Groves are a noise/punk/hippie three-piece band from Manchester (They are not the five-piece who recently played the Now Wave stage at Sounds from the Other City). The ‘throat-splitting’ vocals are provided by Luca Corda, the ‘thunderous drums’ by his brother Mattia Corda and the gut-drilling bass by Richard Clarke. There are a few reasons why I asked them to be interviewed for us. I had already heard of them, and when I saw they were organising a launch party called ‘Arc of The Horizon’ for their latest release Give It Some Thrape, I decided to go and check them out.

In the middle of the Longsight desert, I found myself transported into another reality. Hosted in a magnificent medieval mansion with an immense garden, the event was one full day of performances by local musicians and poets, vinyl DJ sessions and an annexed market of records, cakes, homemade brews and art. All set in a welcoming chilled-out atmosphere of what it felt like an urban hippie commune.

After watching their psychedelic performance seasoned with black lights and fluorescent face paint that I was appointed to put on people’s faces, I saw the light: Groves are noise hippies grown up in club culture who mix it all up in a fantastic blend of fun and drunken bonfires. They label themselves ‘fun+loud racket from Manchester’. Let’s see what the Groves themselves have to say and what their general philosophy is. I met them in the bohemian Northern Quarter for a 90 minute session of laughs and friendly reciprocal piss-taking.

You seem to have a pretty busy schedule at the moment, things seem to go really well for Groves. Are you happy with how it is going?

LC Yeah, it’s going.

People clearly enjoy your performances a lot. We can see that you enjoy yourselves and it gets back to us, it’s a flow that feeds itself.

MC A very wise lady once told me: there are two ends to a telephone line…
LC …and it helps if the two ends are connected.

Which musicians inspired you and what is your musical background?

LC People would say, among the obvious ones, Shellac, probably Nirvana, anything grunge, basically.
RC Jesus Lizard. Tia? He must have an influence there…
MC Bach…

Tia, it sounds like you have a classical background… 

MC Yes.
LC Tia’s background and training is more grounded in classical music. He is a wonderful theorbist, great pianist, average conductor [laughs]…
RC …guitarist…
LC Whereas me and Richard grew up more with popular music, a rock’n’roll thing.

I had thought of Sonic Youth and Pavement…

MC/RC Also, definitely.
LC For me and Richie, I think, a big influence is a British band called Cable, whom we got to see twice last year.
RC They are a band from Derby, formed in the 90s, between Britpop and grunge. They produced very interesting songs and three albums. Then they disbanded for a while and reformed recently.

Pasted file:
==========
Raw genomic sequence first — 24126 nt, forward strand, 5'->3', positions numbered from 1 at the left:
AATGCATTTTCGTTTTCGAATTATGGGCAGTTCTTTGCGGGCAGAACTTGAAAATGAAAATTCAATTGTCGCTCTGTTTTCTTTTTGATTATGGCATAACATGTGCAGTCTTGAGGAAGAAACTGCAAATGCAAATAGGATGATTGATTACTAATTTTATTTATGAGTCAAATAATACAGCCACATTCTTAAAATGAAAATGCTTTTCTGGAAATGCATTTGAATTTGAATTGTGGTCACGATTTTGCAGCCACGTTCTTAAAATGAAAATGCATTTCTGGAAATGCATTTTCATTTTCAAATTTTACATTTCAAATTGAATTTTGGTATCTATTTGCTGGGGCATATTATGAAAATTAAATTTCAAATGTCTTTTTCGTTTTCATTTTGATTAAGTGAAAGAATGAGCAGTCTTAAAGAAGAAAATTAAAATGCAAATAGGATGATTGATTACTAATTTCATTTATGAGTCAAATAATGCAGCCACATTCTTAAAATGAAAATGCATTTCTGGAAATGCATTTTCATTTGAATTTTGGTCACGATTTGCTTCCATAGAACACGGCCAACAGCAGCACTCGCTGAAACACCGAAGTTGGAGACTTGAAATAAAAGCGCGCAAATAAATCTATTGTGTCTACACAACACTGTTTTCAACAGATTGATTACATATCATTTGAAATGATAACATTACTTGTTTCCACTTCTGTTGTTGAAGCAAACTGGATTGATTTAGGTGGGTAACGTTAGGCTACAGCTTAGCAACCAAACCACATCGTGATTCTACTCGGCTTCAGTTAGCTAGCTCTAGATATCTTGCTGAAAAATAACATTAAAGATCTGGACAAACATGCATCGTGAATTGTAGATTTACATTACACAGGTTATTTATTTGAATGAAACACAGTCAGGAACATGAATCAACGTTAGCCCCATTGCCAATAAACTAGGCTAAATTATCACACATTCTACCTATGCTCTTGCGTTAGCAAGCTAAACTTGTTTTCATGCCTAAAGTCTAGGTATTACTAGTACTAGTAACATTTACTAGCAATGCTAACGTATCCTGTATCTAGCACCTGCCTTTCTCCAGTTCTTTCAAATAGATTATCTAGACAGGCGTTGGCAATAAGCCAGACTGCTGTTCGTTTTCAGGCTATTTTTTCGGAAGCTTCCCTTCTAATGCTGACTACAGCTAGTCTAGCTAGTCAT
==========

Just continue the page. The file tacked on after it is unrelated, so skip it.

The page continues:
RC It’s a band you can always go back to and enjoy, a massive influence for us.
LC They are flipping great! Are we allowed to swear?



Of course.

LC They are fucking great!

Is there anything that you dislike or were inspired by in old or contemporary bands? Attitudes, behaviours…

RC Ooooohhh! One thing that annoys me is when a band just looks like they are not having fun. It’s just fashion and looking cool on stage. What are you doing? Why are you on stage? Why are you not having fun?!?
MC There are two ends to a telephone line! It’s 50% the audience and 50% the band. It’s two way. You’ve got to work together with the audience. Get them all in circle holding hands and get their vocal chords vibrating.
RC True!
LC It’s a choice that we make, something we consider. We want to be connected and involved with the people, but for a lot of performers this is not what they’re all about. For us it’s a big factor.
RC It has taken us a while to get to this point, performing live and then adding this extra element of getting the audience involved, but it’s kind of what we want to do. If a band does not want to do that, if they just want to play their music it’s fine. Some bands don’t say anything to the crowd, but they can be very engaging to watch anyway.

Do you think that when performers are not able to connect with the audience this can be due to anxiety?

MC Perhaps Richard would like to answer this question. Richard has a phrase that begins with ‘release’.

RC ‘Release the inner child! It’s just about being silly, letting go and not take yourself too seriously.

Which is why I see you guys as ‘noise hippies’!

RC ‘Noise hippies’, wow!

‘Noise’ and ‘hippies’ are two categories that don’t usually go together. It’s either noise, cool, distorted guitars from New York or folk, flowers, long hair and beards from some small town in Southern England. The ‘noise hippy’ is something new!